Your guide to looking good in a coupe

Stephen Corby delves into the svelte, sleek and sexy two-door models of the automotive world.

VW Scirocco R Front Jpg

It’s not impossible to design a desirable, svelte and sensational car with four doors, it’s just that a two-door version will always look better.

When it comes to style, coupes vs sedans (or SUVs, hatches or wagons) is a no contest, along the lines of Australia vs the West Indies. Think about it, all of the world’s most delectable cars have two doors - the Porsche 911, Ferrari 458, Lamborghini Huracan, Toyota 86, Mercedes-Benz SLS, Audi TT, BMW M4 - the list is endless.

The M4, (and all of the 3 Series range, which comes in coupe or sedan form) is an interesting case, because Germany’s sportiest brand also offers a four-door version, the M3, which is far, far more practical and could in fact be the best family car in the world, if you’ve got that kind of money.

And yet, if you were choosing on looks alone, and let’s face it they’re a pretty big part of the car-buying equation, you’d take the M4 every day.

undefinedLess is somehow more when it comes to cars, and the absence of the rear doors makes any design look faster, sleeker and sexier.

Less is also a case of more when it comes to pricing, unfortunately,  because auto makers know that people will pay extra to look more attractive, with the less-practical, friend-frustrating M4 an inexplicable $10,000 more than M3, at $149,900 vs $139,900.

Pity the person who chooses a coupe over a sedan, though, without considering the consequences. If you’re young, single and only really have time for one friend, you’ll both be very happy in the front seat of your cool car.

Squeezing people in the back, however, and particularly the process of getting them in and out, gets wearing very, very quickly. You might think it’s not you in there, so it won’t be a problem, but it’s remarkable how often you do use your back seats over a year, and how much people can complain about the imposition.

undefinedThere are, apparently, even some young parents foolish enough to think they won’t need to ditch the coupe when the offspring arrives. This is simply madness, because trying to climb into the back of a coupe to wrestle a child into the Houdini-like clutches of a child seat four times a day, or even four times a week, will drive even a sane person bonkers.

The very young, and those who have empty nests, can no doubt live with a two-door, passenger-shunning car, and they’ll look and feel fantastic while doing so, but it really pays to consider all the uses you have for your vehicle before making the choice.

If you’ve got the coin to buy one as a second car, to park next to your more practical people hauler, then you should absolutely buy a coupe. Because just looking at it will make you happy.



The great thing about BMW’s M3 used to be that it was a total sleeper car; unless you were in the know, you wouldn’t know just how much go it had hidden under the bonnet.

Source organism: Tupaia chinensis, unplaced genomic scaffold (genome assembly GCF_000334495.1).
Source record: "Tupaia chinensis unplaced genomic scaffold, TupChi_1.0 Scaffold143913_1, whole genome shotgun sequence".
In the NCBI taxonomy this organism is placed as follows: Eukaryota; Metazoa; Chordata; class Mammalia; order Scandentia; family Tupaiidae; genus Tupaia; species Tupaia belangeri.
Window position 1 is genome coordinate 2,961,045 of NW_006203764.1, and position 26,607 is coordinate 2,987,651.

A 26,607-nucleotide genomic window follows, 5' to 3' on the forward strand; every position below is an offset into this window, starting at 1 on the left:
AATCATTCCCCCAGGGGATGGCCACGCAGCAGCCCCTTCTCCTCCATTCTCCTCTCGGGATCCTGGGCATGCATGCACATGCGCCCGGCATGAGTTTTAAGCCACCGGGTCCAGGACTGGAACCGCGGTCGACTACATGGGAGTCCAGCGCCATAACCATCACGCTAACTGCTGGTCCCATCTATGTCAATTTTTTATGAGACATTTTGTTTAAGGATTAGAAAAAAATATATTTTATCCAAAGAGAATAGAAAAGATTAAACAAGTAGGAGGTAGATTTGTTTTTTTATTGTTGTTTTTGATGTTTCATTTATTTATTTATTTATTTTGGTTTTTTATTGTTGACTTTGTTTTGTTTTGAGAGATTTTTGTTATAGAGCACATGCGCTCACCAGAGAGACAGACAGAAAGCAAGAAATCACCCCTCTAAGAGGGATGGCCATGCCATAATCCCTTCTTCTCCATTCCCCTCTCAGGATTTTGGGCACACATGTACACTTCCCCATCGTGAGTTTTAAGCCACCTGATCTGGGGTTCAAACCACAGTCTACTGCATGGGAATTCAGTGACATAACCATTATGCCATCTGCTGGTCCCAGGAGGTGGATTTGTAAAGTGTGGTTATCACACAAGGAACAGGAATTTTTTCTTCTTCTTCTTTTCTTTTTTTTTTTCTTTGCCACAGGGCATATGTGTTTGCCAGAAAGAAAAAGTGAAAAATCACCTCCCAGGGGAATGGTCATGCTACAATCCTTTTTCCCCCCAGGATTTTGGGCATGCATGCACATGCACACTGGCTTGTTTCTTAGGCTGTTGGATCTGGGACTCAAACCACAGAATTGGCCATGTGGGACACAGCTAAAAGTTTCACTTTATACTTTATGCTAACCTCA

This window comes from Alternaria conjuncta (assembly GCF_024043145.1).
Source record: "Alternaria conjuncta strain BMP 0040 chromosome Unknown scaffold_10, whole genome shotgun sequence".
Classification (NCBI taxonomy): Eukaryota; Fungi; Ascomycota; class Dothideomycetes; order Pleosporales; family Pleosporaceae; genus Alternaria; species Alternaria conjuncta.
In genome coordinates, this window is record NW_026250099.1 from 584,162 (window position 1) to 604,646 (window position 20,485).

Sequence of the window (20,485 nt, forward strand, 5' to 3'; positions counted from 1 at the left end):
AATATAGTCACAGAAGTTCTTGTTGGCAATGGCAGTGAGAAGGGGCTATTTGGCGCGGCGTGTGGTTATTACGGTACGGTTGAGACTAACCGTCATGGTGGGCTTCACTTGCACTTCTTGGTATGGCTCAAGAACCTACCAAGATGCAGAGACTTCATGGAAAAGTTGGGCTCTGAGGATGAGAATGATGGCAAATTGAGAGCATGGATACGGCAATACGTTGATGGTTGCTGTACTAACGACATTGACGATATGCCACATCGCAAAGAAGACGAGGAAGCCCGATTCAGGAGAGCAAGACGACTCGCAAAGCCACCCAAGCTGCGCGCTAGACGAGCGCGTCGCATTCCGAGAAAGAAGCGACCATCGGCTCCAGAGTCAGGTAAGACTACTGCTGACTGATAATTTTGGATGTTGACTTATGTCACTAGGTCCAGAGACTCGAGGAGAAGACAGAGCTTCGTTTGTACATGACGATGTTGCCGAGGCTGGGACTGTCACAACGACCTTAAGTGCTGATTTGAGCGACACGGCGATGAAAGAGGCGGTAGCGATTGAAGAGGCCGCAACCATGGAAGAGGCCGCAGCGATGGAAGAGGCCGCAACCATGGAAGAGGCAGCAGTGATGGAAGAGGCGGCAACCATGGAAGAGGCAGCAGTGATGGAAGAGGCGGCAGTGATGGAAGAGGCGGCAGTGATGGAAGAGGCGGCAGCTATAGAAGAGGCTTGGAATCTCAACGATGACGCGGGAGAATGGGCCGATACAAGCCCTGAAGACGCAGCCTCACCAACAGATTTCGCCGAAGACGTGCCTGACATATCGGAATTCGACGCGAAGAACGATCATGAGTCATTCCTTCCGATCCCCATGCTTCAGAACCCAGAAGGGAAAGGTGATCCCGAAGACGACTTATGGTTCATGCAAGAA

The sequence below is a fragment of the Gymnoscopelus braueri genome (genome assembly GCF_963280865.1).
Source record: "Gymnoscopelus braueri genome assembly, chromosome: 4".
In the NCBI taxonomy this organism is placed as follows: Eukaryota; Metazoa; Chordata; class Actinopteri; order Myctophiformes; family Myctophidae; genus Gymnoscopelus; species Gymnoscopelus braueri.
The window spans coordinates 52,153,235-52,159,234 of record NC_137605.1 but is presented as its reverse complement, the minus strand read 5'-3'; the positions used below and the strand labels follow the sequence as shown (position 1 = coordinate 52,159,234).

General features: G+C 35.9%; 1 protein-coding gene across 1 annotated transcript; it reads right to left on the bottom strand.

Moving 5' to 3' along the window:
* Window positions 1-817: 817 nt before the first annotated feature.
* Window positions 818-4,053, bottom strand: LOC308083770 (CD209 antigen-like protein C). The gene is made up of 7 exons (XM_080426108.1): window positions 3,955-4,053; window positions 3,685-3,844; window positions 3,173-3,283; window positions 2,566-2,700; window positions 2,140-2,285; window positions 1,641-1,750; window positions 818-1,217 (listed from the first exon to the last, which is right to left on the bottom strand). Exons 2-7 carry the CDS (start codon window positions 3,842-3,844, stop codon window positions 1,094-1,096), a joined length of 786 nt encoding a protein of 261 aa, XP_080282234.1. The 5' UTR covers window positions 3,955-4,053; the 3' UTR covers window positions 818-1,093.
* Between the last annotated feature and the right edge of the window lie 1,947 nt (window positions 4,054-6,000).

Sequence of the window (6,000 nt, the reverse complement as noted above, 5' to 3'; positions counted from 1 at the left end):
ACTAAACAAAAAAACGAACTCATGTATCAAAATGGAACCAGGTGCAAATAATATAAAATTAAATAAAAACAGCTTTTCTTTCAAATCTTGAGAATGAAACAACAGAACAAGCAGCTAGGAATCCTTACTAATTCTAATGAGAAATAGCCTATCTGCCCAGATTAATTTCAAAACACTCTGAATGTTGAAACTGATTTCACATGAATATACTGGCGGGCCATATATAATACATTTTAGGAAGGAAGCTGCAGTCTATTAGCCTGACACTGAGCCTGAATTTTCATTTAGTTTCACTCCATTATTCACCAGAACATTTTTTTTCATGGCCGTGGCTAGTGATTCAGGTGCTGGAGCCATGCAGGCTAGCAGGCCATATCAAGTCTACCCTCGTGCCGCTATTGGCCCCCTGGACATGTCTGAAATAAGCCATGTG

The M3/M4 has always been a cracking thing to drive, muscular and athletic, but in recent years it has started to show off those muscles a bit more, with a bonnet hump that’s all business and a pumped up and hunkered down look.

It remains an astonishing thing to drive, and looks great, but if you’re not a ten-tenths kind of driver you'll get just as much joy from any 3 Series coupe, although the 335i is a particular peach.

Porsche 911

Yes, they’re expensive, eye-wateringly so, but there’s a reason so many are willing to part with so much (the range starts at $237,000).

The Porsche 911 simply is, pound for pound and corner for corner, the best driver’s car in the world, unless you’re willing to pay double the price. With its classic, virtually unchanging style and proud heritage, it is the kind of car that tortures the “when I win Lotto” dreams of enthusiasts the world over.

Toyota 86/Subaru BRZ

These two almost identical cars with different badges were jointly developed by two of the world’s cleverest car companies, and the result has been a vehicle that reinvented, and reinvigorated, the very idea of affordable sportiness.

A basic but playful rear-drive coupe that sets out to be fun rather than fast, the BRZ/86 is the most fun you can have for under $30,000 (the 86 range starts at just $10 under that).

While its low and sleek styling appeals, it does look and feel like a cheap-ish car close up, but once you’ve driven one you just won’t care. A coupe for the common man.

Volkswagen Scirocco R

If any car proves how much better a design can look with fewer doors and a bit of magic dust sprinkled on it, it’s the Scirocco. VW’s Golf is a great-looking car, particularly the GTI and R versions, but this coupe is simply streets ahead in the style stakes.

Arguably the best-looking vehicle that less than $50K can buy, it’s an absolute ripper of a drive as well.

Jaguar F Type

If it’s all about looks for you, then you’re going to need an F Type Jaguar. Sporting what can only be described as the best backside in the business, it’s beautifully proportioned, and yet brutal, everywhere else as well.

The V6 version might seem expensive at $119,470 and up, but it’s more than $100,000 cheaper than the properly noisy and mental V8 version that you’ll really want.

It’s a properly sporty and responsive thing to drive as well, but that almost doesn't matter. The F Type is perhaps the ultimate example of why two doors are better than four.


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